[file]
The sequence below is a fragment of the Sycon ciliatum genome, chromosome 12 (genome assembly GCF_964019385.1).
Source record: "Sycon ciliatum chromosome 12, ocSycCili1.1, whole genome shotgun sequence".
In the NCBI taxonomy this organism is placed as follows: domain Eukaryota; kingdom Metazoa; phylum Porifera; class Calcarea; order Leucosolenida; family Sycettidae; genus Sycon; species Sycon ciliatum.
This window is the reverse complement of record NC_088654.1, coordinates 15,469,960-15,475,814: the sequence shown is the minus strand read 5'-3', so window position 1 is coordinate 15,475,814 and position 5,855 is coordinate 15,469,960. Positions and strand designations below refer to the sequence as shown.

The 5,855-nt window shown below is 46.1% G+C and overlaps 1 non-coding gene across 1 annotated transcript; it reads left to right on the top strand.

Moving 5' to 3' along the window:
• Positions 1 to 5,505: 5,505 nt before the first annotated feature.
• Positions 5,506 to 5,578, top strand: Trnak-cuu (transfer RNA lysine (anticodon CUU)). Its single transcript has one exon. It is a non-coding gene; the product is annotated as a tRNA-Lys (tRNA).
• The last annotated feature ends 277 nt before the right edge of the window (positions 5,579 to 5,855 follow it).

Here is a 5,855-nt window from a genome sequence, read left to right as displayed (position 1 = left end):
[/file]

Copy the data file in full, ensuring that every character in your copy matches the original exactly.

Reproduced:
The sequence below is a fragment of the Sycon ciliatum genome, chromosome 12 (genome assembly GCF_964019385.1).
Source record: "Sycon ciliatum chromosome 12, ocSycCili1.1, whole genome shotgun sequence".
In the NCBI taxonomy this organism is placed as follows: domain Eukaryota; kingdom Metazoa; phylum Porifera; class Calcarea; order Leucosolenida; family Sycettidae; genus Sycon; species Sycon ciliatum.
This window is the reverse complement of record NC_088654.1, coordinates 15,469,960-15,475,814: the sequence shown is the minus strand read 5'-3', so window position 1 is coordinate 15,475,814 and position 5,855 is coordinate 15,469,960. Positions and strand designations below refer to the sequence as shown.

The 5,855-nt window shown below is 46.1% G+C and overlaps 1 non-coding gene across 1 annotated transcript; it reads left to right on the top strand.

Moving 5' to 3' along the window:
• Positions 1 to 5,505: 5,505 nt before the first annotated feature.
• Positions 5,506 to 5,578, top strand: Trnak-cuu (transfer RNA lysine (anticodon CUU)). Its single transcript has one exon. It is a non-coding gene; the product is annotated as a tRNA-Lys (tRNA).
• The last annotated feature ends 277 nt before the right edge of the window (positions 5,579 to 5,855 follow it).

Here is a 5,855-nt window from a genome sequence, read left to right as displayed (position 1 = left end):